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Civil War Soldiers - Birney

Birney, David B., major-general, U.S. Army, was born in Huntsville, Ala., May 29, 1825, being a son of James G. Birney, the abolition leader. He studied law in Cincinnati, O., where his father published a newspaper, then moved with his parents to Bay City, Mich., and later to Philadelphia, where he was practicing law at the outbreak of the Civil war. Giving up his profession, he recruited, largely at his own expense, the 23d Penn. volunteer regiment, of which he was made at first lieutenant-colonel and afterwards colonel, being promoted from this rank to brigadier-general and major-general of volunteers. He fought bravely at Yorktown, Williamsburg, Manassas, Fredericksburg and Chancellorsville, and, upon the death of Gen. Berry, succeeded him as commander of the division. In the battle of Gettysburg he commanded the 3d corps after Gen. Sickles was wounded, and on July 23, 1864, was made commander of the 10th corps. He returned home with greatly impaired health, and on Oct. 18, 1864, died of disease contracted while in the service.

Source: The Union Army: A History of Military Affairs in the Loyal States 1861-1865, Volume 8 Biographical, 1908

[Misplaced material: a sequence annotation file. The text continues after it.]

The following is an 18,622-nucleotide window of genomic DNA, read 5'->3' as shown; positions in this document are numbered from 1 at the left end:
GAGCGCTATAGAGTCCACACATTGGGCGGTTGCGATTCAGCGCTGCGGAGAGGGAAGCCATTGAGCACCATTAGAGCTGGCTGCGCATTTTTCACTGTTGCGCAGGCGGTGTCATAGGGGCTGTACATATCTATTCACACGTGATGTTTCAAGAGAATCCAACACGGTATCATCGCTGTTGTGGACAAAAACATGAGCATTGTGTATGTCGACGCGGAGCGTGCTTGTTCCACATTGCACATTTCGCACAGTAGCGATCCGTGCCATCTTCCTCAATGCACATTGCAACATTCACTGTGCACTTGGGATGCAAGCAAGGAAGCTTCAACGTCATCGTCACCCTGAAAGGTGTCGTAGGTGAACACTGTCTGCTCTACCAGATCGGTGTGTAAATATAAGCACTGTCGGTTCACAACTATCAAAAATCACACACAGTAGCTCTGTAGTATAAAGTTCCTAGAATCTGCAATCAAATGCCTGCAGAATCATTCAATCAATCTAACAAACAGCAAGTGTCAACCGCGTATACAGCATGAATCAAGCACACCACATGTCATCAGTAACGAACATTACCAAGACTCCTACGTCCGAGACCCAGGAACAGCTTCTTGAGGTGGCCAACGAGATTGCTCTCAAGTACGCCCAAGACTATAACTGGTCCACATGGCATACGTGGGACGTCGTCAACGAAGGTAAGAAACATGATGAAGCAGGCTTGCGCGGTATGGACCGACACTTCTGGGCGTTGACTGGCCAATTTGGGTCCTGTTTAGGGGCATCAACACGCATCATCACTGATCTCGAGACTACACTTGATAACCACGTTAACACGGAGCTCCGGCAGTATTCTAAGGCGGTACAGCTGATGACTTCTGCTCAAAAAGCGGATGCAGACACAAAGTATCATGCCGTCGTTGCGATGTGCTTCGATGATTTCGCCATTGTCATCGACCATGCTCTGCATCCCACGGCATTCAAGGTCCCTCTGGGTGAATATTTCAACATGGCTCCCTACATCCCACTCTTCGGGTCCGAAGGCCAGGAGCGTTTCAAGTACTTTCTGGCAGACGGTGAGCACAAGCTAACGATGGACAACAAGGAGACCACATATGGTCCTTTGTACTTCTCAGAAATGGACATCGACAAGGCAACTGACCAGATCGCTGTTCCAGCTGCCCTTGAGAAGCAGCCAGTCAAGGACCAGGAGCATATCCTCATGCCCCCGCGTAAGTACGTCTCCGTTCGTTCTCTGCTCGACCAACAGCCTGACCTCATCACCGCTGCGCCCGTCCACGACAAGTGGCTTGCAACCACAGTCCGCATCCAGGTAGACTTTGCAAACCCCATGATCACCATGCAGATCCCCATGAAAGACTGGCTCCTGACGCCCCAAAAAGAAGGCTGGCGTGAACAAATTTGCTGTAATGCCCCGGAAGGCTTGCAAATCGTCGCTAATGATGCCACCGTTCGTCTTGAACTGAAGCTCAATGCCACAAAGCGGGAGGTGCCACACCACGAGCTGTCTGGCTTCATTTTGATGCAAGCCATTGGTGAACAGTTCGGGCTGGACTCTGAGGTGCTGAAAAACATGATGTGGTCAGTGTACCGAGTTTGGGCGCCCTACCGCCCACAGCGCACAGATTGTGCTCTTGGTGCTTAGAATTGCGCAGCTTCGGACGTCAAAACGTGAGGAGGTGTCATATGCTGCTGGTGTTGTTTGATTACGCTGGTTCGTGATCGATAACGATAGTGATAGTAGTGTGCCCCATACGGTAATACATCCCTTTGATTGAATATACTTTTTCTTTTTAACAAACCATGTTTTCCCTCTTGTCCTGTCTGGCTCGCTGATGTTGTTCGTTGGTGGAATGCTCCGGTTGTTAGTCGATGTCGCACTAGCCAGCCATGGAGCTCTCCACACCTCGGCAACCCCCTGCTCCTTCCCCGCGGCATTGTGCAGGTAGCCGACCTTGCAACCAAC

Birney, William, brigadier-general, U.S. Army, was born in Huntsville, Ala., in 1819, the second son of James G. Birney, and was like his father a strong abolitionist. He was educated at Centre and Yale colleges, and spent five years in study in Europe. While in France, in 1848, he took an active part in the revolution and was appointed, on competitive examination, professor of English literature in the college at Bourges. Entering the military service of the United States as captain, in 1861, he rose through all the grades to the brevet rank of major-general of volunteers, and during the last two years of the war commanded a division. In 1863, having been commissioned by the war department to organize colored troops, he enlisted, equipped, and sent to the field, seven regiments of colored troops, in doing which, he liberated the slaves from the slave prisons in Baltimore, thus freeing a large number of slaves belonging to Confederate officers. The result of his operations was to hasten the abolition of slavery in Maryland. After the defeat of the Union troops at Olustee, Fla., being placed in command of that district, he succeeded in regaining possession of the principal parts of the state and of several Confederate strongholds. He took part in numerous skirmishes and the principal battles in Virginia, including the first and second Bull Run, Petersburg, Fredericksburg, Chantilly and Chancellorsville. After the war he spent four years in Florida, and then removed to Washington where he practiced his profession, becoming attorney for the District of Columbia.

Source: The Union Army: A History of Military Affairs in the Loyal States 1861-1865, Volume 8 Biographical, 1908

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